Apart from these, there are nine appeals filed by the AAP govt. before the Supreme Court that are pending. These include validity of two ministry of home affairs (MHA) and two Delhi government notifications; commissions of enquiry into the alleged CNG fitness scam and allegations of malpractices in the Delhi and District Cricket Association (DDCA). One of the MHA notifications pertains to transfers and postings of officers and another to jurisdiction of the Anti-Corruption Bureau.
It is bizarre that the BJP govt., which came to power claiming to fight corruption, is opposing the Delhi govt. to move against high profile cases of alleged corruption. The only explanation can be that either it has some vested interest in preventing enquiries into the CNG scam and the DDCA’s functioning or that it has a general approach of not allowing AAP to gain popular support through such enquiries. Either way, the Modi govt. comes across as obstructionist and violative of federal distribution of powers. In fact, it now appears to be contemptuous of Supreme Court also.
Some of the other notifications of Delhi govt., that were quashed by the High Court which sided with the LG’s prerogative are: appointment of nominee directors on the board of the three private sector power companies in Delhi, the direction to the Delhi Electricity Regulatory Commission regarding disruption of electricity supply to consumers, the revenue department’s notification revising minimum rates for charging stamp duty on instruments related to the sale/transfer of agriculture land and the appointment of special public prosecutors for arguing sensitive cases.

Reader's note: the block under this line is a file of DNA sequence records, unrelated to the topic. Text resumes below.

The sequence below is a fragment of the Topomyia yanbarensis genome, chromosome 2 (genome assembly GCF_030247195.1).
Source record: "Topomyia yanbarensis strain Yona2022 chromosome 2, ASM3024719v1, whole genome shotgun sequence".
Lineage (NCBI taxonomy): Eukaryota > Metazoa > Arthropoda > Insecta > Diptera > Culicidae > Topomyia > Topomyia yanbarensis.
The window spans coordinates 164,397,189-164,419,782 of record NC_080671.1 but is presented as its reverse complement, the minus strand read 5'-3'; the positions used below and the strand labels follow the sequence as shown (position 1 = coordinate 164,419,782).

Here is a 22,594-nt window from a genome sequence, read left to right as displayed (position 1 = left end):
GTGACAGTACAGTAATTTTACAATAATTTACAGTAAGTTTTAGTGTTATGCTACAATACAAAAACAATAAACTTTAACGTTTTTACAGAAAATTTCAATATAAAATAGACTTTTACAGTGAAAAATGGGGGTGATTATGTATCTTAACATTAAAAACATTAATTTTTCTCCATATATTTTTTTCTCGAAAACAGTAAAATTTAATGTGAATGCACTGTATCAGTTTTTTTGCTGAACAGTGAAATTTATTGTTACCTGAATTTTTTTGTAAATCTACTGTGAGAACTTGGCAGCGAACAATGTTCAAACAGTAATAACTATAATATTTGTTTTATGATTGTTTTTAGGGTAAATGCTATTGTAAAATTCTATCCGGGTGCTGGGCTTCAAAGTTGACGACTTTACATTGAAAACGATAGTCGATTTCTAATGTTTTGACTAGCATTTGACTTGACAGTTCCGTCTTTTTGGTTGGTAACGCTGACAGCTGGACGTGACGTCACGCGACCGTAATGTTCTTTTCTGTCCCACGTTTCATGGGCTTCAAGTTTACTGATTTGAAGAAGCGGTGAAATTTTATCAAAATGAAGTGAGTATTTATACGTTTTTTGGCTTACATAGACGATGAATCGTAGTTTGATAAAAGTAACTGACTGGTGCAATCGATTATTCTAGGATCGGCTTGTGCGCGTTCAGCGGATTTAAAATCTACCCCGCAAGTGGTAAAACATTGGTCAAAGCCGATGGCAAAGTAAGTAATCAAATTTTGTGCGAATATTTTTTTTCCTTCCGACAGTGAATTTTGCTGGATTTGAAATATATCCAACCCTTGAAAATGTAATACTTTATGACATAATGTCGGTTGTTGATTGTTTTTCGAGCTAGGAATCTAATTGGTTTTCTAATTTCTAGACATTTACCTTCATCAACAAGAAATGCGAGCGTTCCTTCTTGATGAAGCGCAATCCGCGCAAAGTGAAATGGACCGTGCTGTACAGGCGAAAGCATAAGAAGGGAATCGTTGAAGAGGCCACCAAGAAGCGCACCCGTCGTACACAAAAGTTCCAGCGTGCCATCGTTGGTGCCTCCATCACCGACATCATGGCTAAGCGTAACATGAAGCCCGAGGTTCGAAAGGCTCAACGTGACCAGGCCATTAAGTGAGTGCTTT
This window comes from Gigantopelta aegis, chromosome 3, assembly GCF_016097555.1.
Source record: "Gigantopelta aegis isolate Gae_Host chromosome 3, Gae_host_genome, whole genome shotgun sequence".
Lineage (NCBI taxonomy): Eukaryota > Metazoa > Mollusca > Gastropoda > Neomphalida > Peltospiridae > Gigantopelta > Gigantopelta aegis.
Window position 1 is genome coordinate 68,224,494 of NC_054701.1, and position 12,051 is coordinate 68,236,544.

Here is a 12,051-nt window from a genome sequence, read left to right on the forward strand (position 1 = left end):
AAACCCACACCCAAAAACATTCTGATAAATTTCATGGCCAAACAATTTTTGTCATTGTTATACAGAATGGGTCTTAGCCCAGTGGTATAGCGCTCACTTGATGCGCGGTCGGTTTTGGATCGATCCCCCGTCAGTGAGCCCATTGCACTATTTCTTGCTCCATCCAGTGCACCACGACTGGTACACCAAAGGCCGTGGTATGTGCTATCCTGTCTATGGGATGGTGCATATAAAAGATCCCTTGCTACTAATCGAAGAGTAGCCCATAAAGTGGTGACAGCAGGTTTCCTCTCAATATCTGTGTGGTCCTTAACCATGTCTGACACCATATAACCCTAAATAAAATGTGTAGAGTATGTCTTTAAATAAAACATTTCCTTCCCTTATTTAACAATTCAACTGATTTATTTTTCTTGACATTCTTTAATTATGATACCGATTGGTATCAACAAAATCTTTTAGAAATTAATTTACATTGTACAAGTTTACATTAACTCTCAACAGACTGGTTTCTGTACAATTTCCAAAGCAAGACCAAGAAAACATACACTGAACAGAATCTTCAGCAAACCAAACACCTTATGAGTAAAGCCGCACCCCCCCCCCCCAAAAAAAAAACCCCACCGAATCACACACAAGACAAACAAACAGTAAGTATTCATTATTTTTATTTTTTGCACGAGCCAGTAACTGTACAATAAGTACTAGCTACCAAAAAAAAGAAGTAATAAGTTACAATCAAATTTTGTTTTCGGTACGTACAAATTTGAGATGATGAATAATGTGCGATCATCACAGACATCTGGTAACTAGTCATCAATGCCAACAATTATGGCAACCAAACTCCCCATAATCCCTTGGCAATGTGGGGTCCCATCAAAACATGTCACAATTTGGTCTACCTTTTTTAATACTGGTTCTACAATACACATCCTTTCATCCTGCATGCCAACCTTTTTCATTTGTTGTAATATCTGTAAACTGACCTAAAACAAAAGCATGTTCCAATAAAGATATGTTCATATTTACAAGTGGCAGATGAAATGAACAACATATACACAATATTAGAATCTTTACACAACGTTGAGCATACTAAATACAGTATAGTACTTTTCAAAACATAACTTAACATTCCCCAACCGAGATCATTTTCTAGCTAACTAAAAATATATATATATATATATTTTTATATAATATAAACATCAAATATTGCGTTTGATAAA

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Why is the Central govt. opposed to such straightforward governance steps? Again, does it have a vested interest in the protection of private power discoms or is it just obstruction to keep the AAP from acting in favour of the people?
The suspicion that the BJP’s local unit and the central leadership is acting only out of pique and hostility to alternative policies is confirmed by the fact that they have not taken up a hundred other burning issues on which the AAP govt. has failed. One example is that of minimum wages, which was notified by the AAP govt. in March 2017 at Rs.13,896 for unskilled workers but has been kept in abeyance because the industrialist lobby is opposed to it. There is widespread anger at this and 11 trade unions have called for a strike on 20 July to demand its implementation. The BJP and its trade union wing are not supporting it. There are various such issues where BJP could have seized the initiative but no, they only oppose what the AAP does.
The BJP’s opposition to AAP is a fight for its survival not only in Delhi but elsewhere too, because ruling regional parties (and even BJP allies) are disturbed by the hounding of the AAP govt. But it can’t surrender in this tussle because to do so would mean admitting that there are better ways of governance.